20 Art Exhibitions to View in N.Y.C. This Weekend

20 Art Exhibitions to View in N.Y.C. This Weekend


‘OCEAN WONDERS: SHARKS!’ at the New York Aquarium (ongoing). For years, the aquarium’s 14-acre campus hunkered behind a wall, turning its back to the beach. When aquarium officials last year finally got around to completing the long-promised building that houses this shark exhibition, maybe the biggest move, architecturally speaking, was breaking through that wall. The overall effect makes the aquarium more of a visible, welcoming presence along the boardwalk. Inside, “Ocean Wonders” features 115 species sharing 784,000 gallons of water. It stresses timely eco-consciousness, introducing visitors to shark habitats, explaining how critical sharks are to the ocean’s food chains and ecologies, debunking myths about the danger sharks pose to people while documenting the threats people pose to sharks via overfishing and pollution. The narrow, snaking layout suggests an underwater landscape carved by water. Past the exit, an outdoor ramp inclines visitors toward the roof of the building, where the Atlantic Ocean suddenly spreads out below. You can see Luna Park in one direction, Brighton Beach in the other. The architectural point becomes clear: Sharks aren’t just movie stars and aquarium attractions. They’re also our neighbors — as much a part of Coney Island as the roller coasters and summer dreams. (Michael Kimmelman)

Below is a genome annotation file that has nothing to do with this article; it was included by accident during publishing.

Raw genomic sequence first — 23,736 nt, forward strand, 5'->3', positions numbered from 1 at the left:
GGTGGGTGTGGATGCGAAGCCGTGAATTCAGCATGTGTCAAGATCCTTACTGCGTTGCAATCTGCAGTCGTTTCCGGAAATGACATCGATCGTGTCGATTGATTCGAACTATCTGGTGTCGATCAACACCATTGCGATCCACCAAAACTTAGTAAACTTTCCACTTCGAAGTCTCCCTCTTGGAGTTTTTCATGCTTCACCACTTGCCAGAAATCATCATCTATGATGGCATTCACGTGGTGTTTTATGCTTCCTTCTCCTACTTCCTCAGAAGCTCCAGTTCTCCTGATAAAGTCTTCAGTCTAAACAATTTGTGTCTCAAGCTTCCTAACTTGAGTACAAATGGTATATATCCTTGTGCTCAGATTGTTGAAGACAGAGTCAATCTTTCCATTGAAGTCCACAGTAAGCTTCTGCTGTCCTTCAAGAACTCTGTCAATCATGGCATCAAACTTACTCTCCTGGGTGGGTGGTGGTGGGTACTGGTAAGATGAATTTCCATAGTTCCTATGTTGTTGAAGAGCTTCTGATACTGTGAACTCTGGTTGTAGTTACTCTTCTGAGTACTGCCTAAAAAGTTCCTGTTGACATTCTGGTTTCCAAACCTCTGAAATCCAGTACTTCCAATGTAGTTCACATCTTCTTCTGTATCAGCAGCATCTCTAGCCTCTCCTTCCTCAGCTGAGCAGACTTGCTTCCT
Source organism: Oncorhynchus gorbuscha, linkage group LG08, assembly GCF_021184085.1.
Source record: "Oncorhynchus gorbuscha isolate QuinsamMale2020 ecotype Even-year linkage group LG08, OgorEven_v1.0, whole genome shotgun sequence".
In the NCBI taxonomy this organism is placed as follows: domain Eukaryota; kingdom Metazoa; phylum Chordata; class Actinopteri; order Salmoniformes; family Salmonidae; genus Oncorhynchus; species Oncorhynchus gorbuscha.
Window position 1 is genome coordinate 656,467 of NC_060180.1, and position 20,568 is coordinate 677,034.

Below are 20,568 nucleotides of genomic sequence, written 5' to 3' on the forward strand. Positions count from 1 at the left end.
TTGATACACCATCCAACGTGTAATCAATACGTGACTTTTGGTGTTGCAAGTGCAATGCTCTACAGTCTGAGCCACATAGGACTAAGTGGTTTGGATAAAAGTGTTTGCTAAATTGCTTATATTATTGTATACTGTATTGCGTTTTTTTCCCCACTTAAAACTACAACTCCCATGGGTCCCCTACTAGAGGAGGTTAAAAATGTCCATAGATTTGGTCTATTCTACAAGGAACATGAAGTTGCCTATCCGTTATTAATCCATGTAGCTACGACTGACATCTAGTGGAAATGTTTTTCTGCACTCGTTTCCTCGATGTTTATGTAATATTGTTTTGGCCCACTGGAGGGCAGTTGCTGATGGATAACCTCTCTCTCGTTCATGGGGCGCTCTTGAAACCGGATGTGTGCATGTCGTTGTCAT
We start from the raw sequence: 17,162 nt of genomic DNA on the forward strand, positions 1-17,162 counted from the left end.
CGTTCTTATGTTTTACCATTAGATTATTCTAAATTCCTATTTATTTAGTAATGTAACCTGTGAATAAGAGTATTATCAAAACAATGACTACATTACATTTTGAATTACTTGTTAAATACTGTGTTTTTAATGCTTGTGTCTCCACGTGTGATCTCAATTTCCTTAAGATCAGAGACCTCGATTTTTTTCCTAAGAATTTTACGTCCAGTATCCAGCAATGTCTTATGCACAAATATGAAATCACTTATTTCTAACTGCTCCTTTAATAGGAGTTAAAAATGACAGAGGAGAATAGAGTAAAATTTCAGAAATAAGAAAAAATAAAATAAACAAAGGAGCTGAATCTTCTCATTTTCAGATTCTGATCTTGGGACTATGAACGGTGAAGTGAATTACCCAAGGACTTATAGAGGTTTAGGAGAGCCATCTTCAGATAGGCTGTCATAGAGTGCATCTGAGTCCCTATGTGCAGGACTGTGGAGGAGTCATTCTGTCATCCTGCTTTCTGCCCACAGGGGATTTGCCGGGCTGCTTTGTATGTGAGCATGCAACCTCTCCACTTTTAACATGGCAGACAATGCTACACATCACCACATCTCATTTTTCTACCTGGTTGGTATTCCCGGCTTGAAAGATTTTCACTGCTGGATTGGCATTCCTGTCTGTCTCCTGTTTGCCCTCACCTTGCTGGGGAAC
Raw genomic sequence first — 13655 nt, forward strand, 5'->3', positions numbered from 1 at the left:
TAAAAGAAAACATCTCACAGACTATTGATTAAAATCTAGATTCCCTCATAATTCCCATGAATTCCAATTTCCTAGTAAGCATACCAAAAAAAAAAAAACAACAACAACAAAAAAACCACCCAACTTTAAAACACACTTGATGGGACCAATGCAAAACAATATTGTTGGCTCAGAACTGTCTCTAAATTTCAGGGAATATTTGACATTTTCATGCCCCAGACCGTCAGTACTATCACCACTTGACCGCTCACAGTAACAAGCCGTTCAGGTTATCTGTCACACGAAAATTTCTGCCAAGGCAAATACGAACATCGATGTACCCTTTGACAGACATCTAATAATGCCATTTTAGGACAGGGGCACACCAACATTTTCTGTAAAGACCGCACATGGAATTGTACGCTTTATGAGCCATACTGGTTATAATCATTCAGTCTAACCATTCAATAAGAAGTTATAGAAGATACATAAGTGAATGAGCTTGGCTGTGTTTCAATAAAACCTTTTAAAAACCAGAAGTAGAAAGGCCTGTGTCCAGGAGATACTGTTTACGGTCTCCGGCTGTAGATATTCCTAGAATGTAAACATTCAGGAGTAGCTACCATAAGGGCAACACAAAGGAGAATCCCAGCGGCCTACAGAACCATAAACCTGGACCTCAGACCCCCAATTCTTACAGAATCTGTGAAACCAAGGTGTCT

718-265-3474, nyaquarium.com